The majority of bonds are issued with an extended maturity date, sometimes as long as 30 years. But it's important to understand that regardless of the bond's maturity date, the investor can buy or sell it at any time. In fact, very few bonds are held all the way from issuance to maturity.

The coupon rate is the bond's expressed rate of interest. It determines the interest payment the bondholder will receive (usually annually or semi-annually). This rate is typically fixed for the life of the bond, although variable rate bonds are available.

Not all bonds have coupons. A zero-coupon bond does not make periodic coupon payments. Instead, investors purchase them at a discount to face value, and realize a return when the bonds are redeemed at face value at maturity. U.S. Savings bonds and U.S. Treasury bills are notable zero-coupon bonds.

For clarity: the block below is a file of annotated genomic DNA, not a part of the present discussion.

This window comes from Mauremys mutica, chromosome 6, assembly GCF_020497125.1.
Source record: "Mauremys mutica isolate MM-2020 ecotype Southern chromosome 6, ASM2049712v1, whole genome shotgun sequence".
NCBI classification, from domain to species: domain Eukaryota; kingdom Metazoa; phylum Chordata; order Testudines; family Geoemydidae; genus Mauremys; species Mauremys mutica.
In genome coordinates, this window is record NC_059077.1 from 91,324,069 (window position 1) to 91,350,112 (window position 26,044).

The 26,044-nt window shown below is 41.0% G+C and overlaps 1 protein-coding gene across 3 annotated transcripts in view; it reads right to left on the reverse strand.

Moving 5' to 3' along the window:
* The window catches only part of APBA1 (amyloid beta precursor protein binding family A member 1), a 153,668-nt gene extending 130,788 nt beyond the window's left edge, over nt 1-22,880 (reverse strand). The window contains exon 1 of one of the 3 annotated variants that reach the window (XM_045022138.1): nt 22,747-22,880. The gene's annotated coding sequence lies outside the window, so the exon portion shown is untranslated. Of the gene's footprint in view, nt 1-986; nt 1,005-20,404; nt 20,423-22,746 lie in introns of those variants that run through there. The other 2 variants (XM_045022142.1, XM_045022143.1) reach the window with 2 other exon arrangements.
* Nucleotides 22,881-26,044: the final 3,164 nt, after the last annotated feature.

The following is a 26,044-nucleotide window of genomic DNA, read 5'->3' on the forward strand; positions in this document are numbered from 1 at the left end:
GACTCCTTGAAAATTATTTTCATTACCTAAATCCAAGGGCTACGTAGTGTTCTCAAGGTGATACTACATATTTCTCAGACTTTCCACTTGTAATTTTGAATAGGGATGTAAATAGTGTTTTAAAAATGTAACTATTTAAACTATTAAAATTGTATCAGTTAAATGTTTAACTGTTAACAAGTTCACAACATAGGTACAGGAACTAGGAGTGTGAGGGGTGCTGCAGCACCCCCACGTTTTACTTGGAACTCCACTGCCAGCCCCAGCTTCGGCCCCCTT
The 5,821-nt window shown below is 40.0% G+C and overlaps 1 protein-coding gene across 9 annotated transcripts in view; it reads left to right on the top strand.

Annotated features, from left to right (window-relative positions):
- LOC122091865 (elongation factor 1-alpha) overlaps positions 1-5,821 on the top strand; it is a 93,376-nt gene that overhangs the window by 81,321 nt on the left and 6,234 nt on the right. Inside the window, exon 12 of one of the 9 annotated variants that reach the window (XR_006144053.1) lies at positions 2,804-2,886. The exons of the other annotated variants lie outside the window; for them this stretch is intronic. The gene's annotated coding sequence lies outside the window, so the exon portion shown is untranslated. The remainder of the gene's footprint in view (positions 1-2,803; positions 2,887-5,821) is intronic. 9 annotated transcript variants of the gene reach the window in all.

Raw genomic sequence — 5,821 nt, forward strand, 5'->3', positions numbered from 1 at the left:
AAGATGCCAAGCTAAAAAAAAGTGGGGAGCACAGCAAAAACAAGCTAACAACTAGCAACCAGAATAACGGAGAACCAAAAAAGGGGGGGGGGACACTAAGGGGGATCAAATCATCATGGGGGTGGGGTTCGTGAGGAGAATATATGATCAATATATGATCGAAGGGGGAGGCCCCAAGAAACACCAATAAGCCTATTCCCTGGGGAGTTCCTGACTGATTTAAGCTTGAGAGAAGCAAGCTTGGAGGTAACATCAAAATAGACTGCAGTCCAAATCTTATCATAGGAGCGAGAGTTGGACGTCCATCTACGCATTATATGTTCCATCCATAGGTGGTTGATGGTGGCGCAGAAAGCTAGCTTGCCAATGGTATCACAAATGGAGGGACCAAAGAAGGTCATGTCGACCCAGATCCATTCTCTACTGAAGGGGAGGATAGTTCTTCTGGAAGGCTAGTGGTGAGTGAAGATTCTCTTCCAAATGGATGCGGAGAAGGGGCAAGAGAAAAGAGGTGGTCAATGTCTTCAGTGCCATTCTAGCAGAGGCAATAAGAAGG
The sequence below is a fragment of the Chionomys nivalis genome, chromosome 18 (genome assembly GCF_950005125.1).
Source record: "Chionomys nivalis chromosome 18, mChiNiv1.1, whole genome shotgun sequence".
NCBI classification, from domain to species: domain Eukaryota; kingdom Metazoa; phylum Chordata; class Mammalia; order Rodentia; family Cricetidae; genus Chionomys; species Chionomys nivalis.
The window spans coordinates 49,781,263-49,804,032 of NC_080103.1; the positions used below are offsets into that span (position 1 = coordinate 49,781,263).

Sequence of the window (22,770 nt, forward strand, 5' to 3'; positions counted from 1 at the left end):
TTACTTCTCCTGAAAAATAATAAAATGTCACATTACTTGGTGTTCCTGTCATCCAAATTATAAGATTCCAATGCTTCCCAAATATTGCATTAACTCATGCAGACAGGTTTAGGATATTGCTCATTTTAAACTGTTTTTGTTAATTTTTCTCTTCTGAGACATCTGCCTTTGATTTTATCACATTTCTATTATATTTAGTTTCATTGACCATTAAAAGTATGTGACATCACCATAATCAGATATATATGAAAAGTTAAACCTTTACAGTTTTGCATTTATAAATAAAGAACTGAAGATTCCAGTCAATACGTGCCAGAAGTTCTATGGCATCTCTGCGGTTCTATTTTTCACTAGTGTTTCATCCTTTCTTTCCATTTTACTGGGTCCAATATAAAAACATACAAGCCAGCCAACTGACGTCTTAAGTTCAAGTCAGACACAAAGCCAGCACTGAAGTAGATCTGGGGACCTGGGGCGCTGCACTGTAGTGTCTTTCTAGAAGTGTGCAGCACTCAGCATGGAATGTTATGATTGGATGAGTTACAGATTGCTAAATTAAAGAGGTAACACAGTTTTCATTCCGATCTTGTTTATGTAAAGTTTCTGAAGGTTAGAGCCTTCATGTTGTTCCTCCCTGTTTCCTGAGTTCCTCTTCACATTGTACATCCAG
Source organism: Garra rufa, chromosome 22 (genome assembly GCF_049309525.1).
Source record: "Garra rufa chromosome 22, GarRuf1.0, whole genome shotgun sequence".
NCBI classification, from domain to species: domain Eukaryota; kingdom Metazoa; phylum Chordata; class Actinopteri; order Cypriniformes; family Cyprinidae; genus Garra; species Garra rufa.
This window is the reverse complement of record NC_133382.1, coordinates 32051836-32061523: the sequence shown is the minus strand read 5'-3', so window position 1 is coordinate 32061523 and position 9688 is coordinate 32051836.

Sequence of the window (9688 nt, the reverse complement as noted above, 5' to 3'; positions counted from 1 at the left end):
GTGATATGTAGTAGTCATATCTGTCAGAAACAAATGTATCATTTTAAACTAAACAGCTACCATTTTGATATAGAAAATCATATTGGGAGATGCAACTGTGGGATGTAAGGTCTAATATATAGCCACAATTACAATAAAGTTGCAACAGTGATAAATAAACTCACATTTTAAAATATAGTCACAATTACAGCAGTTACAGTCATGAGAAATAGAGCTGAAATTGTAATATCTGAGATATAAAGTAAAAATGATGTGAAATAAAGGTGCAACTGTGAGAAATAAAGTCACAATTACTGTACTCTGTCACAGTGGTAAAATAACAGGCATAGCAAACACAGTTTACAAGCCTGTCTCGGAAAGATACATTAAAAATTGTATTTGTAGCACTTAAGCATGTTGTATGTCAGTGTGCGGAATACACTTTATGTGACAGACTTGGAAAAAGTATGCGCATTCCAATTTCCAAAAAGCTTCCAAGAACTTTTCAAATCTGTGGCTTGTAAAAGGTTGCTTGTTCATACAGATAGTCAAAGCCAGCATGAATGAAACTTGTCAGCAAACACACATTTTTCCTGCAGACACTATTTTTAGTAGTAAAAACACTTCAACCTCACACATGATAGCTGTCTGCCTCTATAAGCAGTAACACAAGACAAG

If the bond's price stays equal to its face value, then the coupon rate will be equal to the bond's yield. Often called yield to maturity (YTM) the yield as the bond's annual rate of return. Investors tend to be confused by the difference between the yield and the coupon, so let's walk through an example.

Assume you purchase a 30 year bond for $1,000. The coupon rate is 6%. If you hold the bond for the full 30 years, you'll get $60 in interest payments each year (based on the coupon rate) and you'll get back your $1,000 in principal at the end of year 30. When you do the math, you'll see the bond yield is 6%, exactly the same as the coupon rate.

But if you buy a bond at a discount or a premium, the yield will be different from the coupon rate. If you purchase the same 30-year bond for $960 instead of $1,000, the yield jumps to 6.3%. It makes sense when you think about it -- you're getting the same annual payments for less money, so your return on investment (ROI) is higher.

[Use our Yield to Maturity (YTM) Calculator to measure your annual return if you plan to hold a particular bond until maturity.]